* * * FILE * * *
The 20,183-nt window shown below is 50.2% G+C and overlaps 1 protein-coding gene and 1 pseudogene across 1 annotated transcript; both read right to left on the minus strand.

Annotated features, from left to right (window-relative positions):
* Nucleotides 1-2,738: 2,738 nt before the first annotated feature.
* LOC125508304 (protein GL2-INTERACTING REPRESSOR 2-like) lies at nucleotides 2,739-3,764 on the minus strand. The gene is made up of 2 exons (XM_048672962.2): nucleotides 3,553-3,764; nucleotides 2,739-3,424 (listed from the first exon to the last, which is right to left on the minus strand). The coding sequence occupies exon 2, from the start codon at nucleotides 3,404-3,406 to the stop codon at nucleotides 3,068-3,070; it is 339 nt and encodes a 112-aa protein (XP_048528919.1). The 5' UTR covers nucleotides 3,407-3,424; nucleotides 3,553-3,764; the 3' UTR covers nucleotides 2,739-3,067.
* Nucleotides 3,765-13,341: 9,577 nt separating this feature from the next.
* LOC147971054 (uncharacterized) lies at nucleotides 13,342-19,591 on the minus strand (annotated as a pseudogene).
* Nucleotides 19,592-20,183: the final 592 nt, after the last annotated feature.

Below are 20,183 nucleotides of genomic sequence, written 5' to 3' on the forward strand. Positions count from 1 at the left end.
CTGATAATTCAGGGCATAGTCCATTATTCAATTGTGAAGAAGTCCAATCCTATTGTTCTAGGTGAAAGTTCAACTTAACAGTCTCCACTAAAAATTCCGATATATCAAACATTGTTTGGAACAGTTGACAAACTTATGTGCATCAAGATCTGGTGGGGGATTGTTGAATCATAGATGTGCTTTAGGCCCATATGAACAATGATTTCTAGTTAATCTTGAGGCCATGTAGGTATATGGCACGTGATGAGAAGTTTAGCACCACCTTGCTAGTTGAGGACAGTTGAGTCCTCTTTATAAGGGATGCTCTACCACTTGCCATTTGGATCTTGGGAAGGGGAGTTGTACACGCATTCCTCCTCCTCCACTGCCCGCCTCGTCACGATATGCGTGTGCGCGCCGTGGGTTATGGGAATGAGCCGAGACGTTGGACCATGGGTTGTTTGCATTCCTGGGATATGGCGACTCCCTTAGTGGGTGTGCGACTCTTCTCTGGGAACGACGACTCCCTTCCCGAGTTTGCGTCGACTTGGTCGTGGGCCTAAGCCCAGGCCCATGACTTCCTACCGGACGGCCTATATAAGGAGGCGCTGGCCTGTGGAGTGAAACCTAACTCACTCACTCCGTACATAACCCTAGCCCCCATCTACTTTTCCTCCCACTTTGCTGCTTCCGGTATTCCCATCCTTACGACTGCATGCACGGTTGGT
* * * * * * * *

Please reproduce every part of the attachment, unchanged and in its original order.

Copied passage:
The 20,183-nt window shown below is 50.2% G+C and overlaps 1 protein-coding gene and 1 pseudogene across 1 annotated transcript; both read right to left on the minus strand.

Annotated features, from left to right (window-relative positions):
* Nucleotides 1-2,738: 2,738 nt before the first annotated feature.
* LOC125508304 (protein GL2-INTERACTING REPRESSOR 2-like) lies at nucleotides 2,739-3,764 on the minus strand. The gene is made up of 2 exons (XM_048672962.2): nucleotides 3,553-3,764; nucleotides 2,739-3,424 (listed from the first exon to the last, which is right to left on the minus strand). The coding sequence occupies exon 2, from the start codon at nucleotides 3,404-3,406 to the stop codon at nucleotides 3,068-3,070; it is 339 nt and encodes a 112-aa protein (XP_048528919.1). The 5' UTR covers nucleotides 3,407-3,424; nucleotides 3,553-3,764; the 3' UTR covers nucleotides 2,739-3,067.
* Nucleotides 3,765-13,341: 9,577 nt separating this feature from the next.
* LOC147971054 (uncharacterized) lies at nucleotides 13,342-19,591 on the minus strand (annotated as a pseudogene).
* Nucleotides 19,592-20,183: the final 592 nt, after the last annotated feature.

Below are 20,183 nucleotides of genomic sequence, written 5' to 3' on the forward strand. Positions count from 1 at the left end.
CTGATAATTCAGGGCATAGTCCATTATTCAATTGTGAAGAAGTCCAATCCTATTGTTCTAGGTGAAAGTTCAACTTAACAGTCTCCACTAAAAATTCCGATATATCAAACATTGTTTGGAACAGTTGACAAACTTATGTGCATCAAGATCTGGTGGGGGATTGTTGAATCATAGATGTGCTTTAGGCCCATATGAACAATGATTTCTAGTTAATCTTGAGGCCATGTAGGTATATGGCACGTGATGAGAAGTTTAGCACCACCTTGCTAGTTGAGGACAGTTGAGTCCTCTTTATAAGGGATGCTCTACCACTTGCCATTTGGATCTTGGGAAGGGGAGTTGTACACGCATTCCTCCTCCTCCACTGCCCGCCTCGTCACGATATGCGTGTGCGCGCCGTGGGTTATGGGAATGAGCCGAGACGTTGGACCATGGGTTGTTTGCATTCCTGGGATATGGCGACTCCCTTAGTGGGTGTGCGACTCTTCTCTGGGAACGACGACTCCCTTCCCGAGTTTGCGTCGACTTGGTCGTGGGCCTAAGCCCAGGCCCATGACTTCCTACCGGACGGCCTATATAAGGAGGCGCTGGCCTGTGGAGTGAAACCTAACTCACTCACTCCGTACATAACCCTAGCCCCCATCTACTTTTCCTCCCACTTTGCTGCTTCCGGTATTCCCATCCTTACGACTGCATGCACGGTTGGT